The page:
Boris Johnson has made clear when people should get a test – and when classes should be sent home from school.
Appearing before the Commons Liaison Committee the Prime Minister admitted there wasn’t enough testing capacity – but promised 500,000 a day would be available by the end of October.
Currently centres have been hit by angry scenes as people desperately try to get Covid-19 tests only to be told they’ve run out.
Also schools have been hit by confusion about when children should go into isolation and when bubbles should be sent home.
The Prime Minister was clear that people should not get a test unless they have symptoms of coronavirus – including a temperature, persistent dry cough or breathlessness.
He also said that classes should not be sent home if someone had symptoms – only if there was a positive test.
Boris Johnson told MPs: “Many people are seeking to get a test in the hope that they can thereby be released to get on with their lives in the normal way – people who have come into contact with someone who has tested positive, for instance, they are seeking to get a test to ensure that they are OK to go to work.”
He told the Liaison Committee: “That is perfectly reasonable, and I understand why people are doing that, but the advice and the guidance is that people should seek a test not in those circumstances but when they have symptoms.”
Boris Johnson said it was important for teachers and parents to examine the Public Health England guidance about testing.
Groups of pupils should only be sent home if there had been a positive test, rather than someone just developing symptoms, the Prime Minister said.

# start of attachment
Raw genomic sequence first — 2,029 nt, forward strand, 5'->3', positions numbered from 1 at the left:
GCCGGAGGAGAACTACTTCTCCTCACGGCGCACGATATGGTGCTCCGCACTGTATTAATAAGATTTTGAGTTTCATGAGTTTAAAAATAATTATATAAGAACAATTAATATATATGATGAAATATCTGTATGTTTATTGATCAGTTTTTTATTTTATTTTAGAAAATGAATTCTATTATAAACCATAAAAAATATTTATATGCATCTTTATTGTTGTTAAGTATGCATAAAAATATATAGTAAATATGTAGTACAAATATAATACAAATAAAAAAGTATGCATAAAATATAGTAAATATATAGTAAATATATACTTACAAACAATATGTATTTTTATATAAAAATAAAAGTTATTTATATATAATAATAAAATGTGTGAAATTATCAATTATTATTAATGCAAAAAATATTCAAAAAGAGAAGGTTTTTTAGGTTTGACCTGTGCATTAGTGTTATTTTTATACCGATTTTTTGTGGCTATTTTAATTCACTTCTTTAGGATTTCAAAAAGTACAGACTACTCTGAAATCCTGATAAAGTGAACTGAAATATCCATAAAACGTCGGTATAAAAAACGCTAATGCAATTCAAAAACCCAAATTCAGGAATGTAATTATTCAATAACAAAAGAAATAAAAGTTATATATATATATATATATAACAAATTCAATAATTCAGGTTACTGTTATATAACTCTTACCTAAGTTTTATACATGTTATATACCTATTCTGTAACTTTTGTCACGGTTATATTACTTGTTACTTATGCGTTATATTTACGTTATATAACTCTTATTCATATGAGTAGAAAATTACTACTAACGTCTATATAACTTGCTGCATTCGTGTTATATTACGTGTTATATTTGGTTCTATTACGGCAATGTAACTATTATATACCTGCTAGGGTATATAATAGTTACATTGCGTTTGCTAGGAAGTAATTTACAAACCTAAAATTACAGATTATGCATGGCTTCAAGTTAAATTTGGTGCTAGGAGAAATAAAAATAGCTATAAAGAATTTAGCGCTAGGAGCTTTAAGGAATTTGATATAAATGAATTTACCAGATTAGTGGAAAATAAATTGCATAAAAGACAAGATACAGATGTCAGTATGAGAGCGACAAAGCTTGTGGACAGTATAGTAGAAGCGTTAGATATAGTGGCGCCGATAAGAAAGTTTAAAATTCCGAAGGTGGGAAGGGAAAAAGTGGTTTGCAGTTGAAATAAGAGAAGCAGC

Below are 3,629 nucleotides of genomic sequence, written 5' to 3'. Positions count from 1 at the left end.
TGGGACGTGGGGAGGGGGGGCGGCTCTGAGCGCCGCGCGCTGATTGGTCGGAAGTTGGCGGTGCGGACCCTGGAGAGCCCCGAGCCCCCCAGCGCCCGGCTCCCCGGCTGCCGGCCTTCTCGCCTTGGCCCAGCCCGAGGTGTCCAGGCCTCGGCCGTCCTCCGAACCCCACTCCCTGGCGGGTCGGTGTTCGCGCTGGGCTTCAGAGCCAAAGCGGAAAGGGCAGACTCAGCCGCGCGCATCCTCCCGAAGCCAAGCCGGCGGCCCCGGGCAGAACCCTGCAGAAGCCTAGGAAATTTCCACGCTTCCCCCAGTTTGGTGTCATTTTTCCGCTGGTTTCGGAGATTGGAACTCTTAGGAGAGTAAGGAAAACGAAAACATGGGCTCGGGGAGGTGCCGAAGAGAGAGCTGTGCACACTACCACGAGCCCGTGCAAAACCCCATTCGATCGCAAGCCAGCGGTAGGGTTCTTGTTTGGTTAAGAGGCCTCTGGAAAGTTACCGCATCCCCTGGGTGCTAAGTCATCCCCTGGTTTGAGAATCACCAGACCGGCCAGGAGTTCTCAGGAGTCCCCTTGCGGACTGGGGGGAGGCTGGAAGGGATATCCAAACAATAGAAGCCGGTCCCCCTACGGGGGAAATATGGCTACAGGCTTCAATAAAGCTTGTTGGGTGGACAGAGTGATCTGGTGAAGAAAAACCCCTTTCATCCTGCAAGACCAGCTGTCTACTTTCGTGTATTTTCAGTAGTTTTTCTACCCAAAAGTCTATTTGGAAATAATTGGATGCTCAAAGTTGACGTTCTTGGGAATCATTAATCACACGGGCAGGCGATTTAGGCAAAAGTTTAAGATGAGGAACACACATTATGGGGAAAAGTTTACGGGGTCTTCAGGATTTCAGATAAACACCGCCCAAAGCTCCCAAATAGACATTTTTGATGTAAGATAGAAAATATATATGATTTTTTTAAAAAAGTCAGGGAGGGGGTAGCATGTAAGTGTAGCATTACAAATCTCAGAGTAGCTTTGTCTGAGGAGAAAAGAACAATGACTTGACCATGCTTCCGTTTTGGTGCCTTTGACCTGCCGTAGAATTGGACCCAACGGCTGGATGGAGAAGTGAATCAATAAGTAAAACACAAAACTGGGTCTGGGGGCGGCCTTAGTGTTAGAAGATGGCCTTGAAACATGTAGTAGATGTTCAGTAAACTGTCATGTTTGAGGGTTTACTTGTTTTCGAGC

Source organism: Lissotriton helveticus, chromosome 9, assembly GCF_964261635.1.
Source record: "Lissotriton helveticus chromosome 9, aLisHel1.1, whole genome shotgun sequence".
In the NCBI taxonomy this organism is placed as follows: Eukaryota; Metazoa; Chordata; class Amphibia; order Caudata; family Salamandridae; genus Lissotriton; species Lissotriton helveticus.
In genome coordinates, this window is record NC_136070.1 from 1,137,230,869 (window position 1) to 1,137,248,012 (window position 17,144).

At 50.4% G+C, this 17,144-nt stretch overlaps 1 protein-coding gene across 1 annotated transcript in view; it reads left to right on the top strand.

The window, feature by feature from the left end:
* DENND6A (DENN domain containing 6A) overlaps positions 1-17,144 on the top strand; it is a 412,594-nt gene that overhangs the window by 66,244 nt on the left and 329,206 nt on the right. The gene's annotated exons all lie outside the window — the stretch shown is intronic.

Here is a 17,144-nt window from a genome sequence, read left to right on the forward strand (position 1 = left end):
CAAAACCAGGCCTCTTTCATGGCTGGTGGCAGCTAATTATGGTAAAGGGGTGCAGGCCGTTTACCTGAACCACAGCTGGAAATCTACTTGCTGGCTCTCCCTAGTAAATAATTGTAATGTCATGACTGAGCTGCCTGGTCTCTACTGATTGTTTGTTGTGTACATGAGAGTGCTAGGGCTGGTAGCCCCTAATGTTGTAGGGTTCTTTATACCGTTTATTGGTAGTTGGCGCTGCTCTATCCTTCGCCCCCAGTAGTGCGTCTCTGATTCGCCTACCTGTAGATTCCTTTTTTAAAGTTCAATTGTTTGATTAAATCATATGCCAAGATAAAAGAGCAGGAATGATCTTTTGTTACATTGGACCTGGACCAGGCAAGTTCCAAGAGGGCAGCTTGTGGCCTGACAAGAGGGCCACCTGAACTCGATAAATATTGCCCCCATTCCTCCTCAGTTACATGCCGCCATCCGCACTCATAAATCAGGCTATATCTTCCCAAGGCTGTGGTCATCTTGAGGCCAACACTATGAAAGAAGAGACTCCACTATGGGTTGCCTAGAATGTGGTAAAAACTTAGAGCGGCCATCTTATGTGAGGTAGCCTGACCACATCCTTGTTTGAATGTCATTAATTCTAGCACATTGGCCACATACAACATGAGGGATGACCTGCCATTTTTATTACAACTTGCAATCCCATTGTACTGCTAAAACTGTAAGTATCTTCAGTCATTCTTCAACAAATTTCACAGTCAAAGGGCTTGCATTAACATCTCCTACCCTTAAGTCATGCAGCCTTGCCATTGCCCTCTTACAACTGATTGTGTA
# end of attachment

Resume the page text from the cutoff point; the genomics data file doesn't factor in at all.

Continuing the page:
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“The reasons for sending such a class home, or a bubble home, would be if somebody tests positive,” he said.
The Prime Minister told MPs: “Everything is being done that we possibly can to increase testing capacity.”
Boris Johnson told the Liaison Committee that includes “automation, batch testing, securing supplies abroad”.
He said a total of four new labs were being built across the country and 300 people were being hired.
“Testing capacity just in the last two weeks has gone up 10%,” he added.
The Prime Minister said: “We have massively increased our testing capacity.”
He added: “Actually, and I know that many people have had infuriating experiences, and I do sympathise with them.
“And we are trying to get as many tests out as we possibly can. But 89% get their results within 24 hours, if you have an in person test.
“And the distance that you have to travel to get a test has come down just in the last week. On average from about six or seven miles to about five miles.
“We are putting out many, many more tests.”
A second national lockdown would be likely to have “disastrous” financial consequences for the UK, Boris Johnson has said.
He was asked by Conservative MP and chairman of the Digital, Culture, Media and Sport Select Committee, Julian Knight, whether the country could afford another national lockdown.
Mr Johnson replied: “I don’t want a second national lockdown – I think it would be completely wrong for this country and we are going to do everything in our power to prevent it.
“And can we afford it? I very much doubt that the financial consequences would be anything but disastrous, but we have to make sure that we defeat the disease by the means that we have set out.
“So when I see people arguing against the rule of six or saying that the Government is coming in too hard on individual liberties and so on – I totally understand that and I sympathise with that, but we must, must defeat this disease.”
Asked about his aim of having a “pregnancy-style test” in place within months, Boris Johnson said: “I am going to be cautious and say that I can’t sit here today and say that we have such a ‘pregnancy-style test’… today.
“It is right for Government to invest in such a project.”